Dispute Resolution

Tampa Bay Water and SWFWMD recently settled the dispute over this plan, with a phased schedule for production Tampa Bay Water will get 25 percent of the $85 million the Partnership Agreement guaranteed when the plant passes the acceptance test. It will then get 50 percent of the funding when the plant operates at an annual average rate (for 12 consecutive months) of at least 12.5 million gallons a day (mgd) for 12 consecutive months. Finally, the remaining 25 percent will be granted when the plant has run at a monthly average rate of 25 mgd for four consecutive months. There is no commitment to operate the plant at 25 mgd on an ongoing basis and the alternative to desal offered by Tampa Bay Water appears to be groundwater.


"You don't sacrifice environmental sustainability."

Kathy Castor

The objective of the Partnership Agreement was to restore the natural environment by developing alternative supplies that would reduce the need for groundwater pumping. SWFWMD, Hillsborough County and Pasco County believe running the plant at a limited capacity contradicts these objectives and delays them from being achieved.

Partnership Agreement Objectives

• Develop at least 85 million gallons per day (mgd) of new water supply by December 31, 2007, of which 38 mgd must be produced by December 31, 2002
•Reduce groundwater pumpage at 11 wellfields from 158 mgd to 121 mgd by the end of 2002 and to 90 mgd by the end of  2007
• End existing and minimize future litigation
• Provide funding to assist in the development of the new alternative supplies

It’s a complicated issue with economic and environmental consequences for all of us. In 2005,Tampa Bay Water argued that running the desalination plant at 25 mgd will greatly increase the cost of water for its customers. It’s true that the cost would increase somewhat, roughly 10 to 14 cents per 1,000 gallons. In a 2005 Tampa Bay Water survey, however, the majority of residents of the Tampa Bay region say they are willing to pay much more than that to support new supplies. (Survey)

Furthermore, the cost to taxpayers for the restoration of the environment after it has been damaged is more than the cost to prevent the damage in the first place. The slight increase in the cost of water is a small price to pay to prevent further damage to the fragile aquatic ecosystems of our region. Or to risk the investment we’ve already made in environmental recovery.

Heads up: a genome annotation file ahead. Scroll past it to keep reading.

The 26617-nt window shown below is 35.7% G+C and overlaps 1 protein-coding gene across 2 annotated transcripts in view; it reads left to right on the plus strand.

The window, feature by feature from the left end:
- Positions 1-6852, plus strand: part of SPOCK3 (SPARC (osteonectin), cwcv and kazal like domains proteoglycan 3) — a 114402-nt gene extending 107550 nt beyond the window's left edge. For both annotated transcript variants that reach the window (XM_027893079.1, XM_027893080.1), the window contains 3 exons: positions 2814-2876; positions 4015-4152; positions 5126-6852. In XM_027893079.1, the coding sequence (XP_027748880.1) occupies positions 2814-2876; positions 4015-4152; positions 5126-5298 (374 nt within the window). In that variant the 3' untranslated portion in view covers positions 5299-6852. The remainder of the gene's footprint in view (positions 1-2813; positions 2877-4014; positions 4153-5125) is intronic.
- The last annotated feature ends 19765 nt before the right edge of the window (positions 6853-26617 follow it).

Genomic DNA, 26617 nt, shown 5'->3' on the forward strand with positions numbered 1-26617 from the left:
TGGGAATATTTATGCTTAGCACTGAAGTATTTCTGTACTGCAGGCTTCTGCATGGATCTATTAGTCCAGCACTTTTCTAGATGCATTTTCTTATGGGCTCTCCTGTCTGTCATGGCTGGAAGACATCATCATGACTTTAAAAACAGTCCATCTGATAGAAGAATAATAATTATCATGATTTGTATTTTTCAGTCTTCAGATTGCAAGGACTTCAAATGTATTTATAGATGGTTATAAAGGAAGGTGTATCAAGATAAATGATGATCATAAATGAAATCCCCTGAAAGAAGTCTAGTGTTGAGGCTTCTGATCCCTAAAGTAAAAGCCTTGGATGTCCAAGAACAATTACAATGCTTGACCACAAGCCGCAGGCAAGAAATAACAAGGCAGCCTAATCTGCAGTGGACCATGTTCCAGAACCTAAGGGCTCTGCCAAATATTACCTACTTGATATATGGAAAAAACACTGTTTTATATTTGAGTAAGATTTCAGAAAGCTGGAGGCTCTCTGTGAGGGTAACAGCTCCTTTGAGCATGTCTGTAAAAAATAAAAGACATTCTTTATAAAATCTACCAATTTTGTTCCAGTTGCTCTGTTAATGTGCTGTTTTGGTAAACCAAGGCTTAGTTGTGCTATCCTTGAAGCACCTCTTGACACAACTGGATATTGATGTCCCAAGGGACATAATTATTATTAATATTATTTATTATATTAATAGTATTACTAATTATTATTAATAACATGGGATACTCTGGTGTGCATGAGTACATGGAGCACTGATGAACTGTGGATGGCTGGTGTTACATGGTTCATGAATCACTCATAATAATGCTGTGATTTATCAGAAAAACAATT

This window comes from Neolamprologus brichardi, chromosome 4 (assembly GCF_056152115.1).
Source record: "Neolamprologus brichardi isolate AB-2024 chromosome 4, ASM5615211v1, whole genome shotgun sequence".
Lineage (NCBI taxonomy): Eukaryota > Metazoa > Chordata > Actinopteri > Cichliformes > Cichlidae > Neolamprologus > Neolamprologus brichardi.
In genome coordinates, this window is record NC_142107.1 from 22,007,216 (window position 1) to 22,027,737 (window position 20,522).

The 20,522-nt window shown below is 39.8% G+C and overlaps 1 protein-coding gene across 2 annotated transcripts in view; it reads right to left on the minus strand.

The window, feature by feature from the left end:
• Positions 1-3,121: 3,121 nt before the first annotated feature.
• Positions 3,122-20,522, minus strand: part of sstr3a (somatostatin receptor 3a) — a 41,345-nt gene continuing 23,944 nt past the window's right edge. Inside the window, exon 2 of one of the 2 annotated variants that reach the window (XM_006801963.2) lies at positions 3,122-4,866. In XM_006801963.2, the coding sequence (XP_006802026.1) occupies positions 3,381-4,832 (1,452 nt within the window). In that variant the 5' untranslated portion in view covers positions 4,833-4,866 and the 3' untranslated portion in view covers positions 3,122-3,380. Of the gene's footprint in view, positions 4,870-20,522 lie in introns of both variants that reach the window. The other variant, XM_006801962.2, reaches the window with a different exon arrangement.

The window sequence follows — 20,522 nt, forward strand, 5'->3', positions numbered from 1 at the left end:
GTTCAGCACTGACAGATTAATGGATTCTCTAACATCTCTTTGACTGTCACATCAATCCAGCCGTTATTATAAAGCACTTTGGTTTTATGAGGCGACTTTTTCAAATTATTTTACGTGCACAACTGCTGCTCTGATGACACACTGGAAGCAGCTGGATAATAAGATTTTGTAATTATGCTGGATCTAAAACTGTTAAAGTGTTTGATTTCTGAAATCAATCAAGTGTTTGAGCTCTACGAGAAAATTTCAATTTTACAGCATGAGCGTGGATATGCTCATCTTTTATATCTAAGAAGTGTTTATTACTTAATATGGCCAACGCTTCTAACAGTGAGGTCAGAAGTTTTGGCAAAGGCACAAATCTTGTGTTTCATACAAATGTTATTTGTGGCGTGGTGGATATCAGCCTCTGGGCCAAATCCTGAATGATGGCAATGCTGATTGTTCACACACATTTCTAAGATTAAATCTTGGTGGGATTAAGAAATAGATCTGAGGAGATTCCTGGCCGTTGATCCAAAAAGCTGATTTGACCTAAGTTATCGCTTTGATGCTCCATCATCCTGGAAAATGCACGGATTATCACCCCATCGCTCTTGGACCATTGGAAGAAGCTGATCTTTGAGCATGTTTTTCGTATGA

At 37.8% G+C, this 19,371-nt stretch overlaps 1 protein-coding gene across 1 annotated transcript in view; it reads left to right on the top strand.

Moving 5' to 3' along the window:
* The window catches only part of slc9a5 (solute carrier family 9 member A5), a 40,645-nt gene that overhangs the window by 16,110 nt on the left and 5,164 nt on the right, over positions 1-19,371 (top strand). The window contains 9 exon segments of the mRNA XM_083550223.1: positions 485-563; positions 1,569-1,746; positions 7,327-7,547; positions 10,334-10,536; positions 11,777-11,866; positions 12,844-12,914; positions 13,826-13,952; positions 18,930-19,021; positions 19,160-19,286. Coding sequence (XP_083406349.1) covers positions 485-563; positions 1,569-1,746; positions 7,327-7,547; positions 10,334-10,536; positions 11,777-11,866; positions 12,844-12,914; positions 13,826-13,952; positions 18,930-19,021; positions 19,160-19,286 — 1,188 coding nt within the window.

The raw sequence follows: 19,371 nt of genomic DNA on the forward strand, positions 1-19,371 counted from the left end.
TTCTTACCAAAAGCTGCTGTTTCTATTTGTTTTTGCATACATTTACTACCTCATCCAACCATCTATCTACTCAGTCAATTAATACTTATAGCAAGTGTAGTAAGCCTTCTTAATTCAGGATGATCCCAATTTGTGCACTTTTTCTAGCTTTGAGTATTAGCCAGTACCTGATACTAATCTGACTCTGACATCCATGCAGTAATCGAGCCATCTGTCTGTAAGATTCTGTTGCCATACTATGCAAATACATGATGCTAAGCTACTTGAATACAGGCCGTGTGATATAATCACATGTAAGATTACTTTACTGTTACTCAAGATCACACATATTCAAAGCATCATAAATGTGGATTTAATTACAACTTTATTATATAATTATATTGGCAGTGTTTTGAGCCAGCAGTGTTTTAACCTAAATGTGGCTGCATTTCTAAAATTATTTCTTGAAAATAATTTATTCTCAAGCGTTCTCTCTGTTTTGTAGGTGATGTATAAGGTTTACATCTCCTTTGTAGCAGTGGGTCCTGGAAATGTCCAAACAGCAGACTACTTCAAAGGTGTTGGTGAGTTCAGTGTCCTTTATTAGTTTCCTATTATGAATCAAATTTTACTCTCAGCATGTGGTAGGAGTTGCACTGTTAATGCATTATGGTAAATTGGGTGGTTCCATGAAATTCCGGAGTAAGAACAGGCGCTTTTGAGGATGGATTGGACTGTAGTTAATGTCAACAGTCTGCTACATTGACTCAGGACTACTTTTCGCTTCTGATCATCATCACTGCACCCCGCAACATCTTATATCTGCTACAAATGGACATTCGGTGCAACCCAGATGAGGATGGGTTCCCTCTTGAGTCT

"It's not working right now."

Ronda Storms


Tampa Bay Water wants flexibility in deciding which combination of water supplies to use. At the same time, SWFWMD committed over $300 million taxpayer dollars to Tampa Bay Water and Member Governments projects. That included $85 million to Tampa Bay Desal (90 percent of the original construction cost). Fiscal responsibility demands that SWFWMD, Tampa Bay Water and the member governments maximize the public investment.


To justify this policy change, Tampa Bay Water developed a computer-model to determine how much water should be utilized from each water source for maximum cost-efficiency and minimum environmental impact. But, experts who evaluated the model say that it was predisposed to choose groundwater sources rather than the alternative supplies.

 


"Desal is going to be as cheap as cleaning up our polluted waters."

Eileen Hart

The use of alternative supplies already helped reduce pumping near and below 90 mgd from late 2002 through mid 2005. Due to this, the once-intensely stressed environment in Hillsborough and Pasco Counties has begun to show indications of recovery. Despite this Tampa Bay Water has increased groundwater pumping to over 114 mgd from 90 mgd.


"Compromises were made..."

Pick Talley


As a result, recovery of the natural systems in Pasco and Hillsborough has slowed, and in the worst-case scenario, potential further damage to the environment may have occurred. In signing the Partnership Agreement, Hillsborough and Pasco Counties, environmentalists and residents believed the region was moving to a better water policy.

While desal may not be the answer—increased groundwater pumping is the issue that started our problems

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Throughout this website, you’ll have the opportunity to play small videos of people who were involved in shaping Tampa Bay’s water policy. They include activists, elected officials, lawyers and experts. All of them were involved in what is called, “Tampa Bay’s Water Wars.” We thought you’d like to hear what they have to say in their own words. We think you’ll appreciate their very different perspectives.

Meet the Experts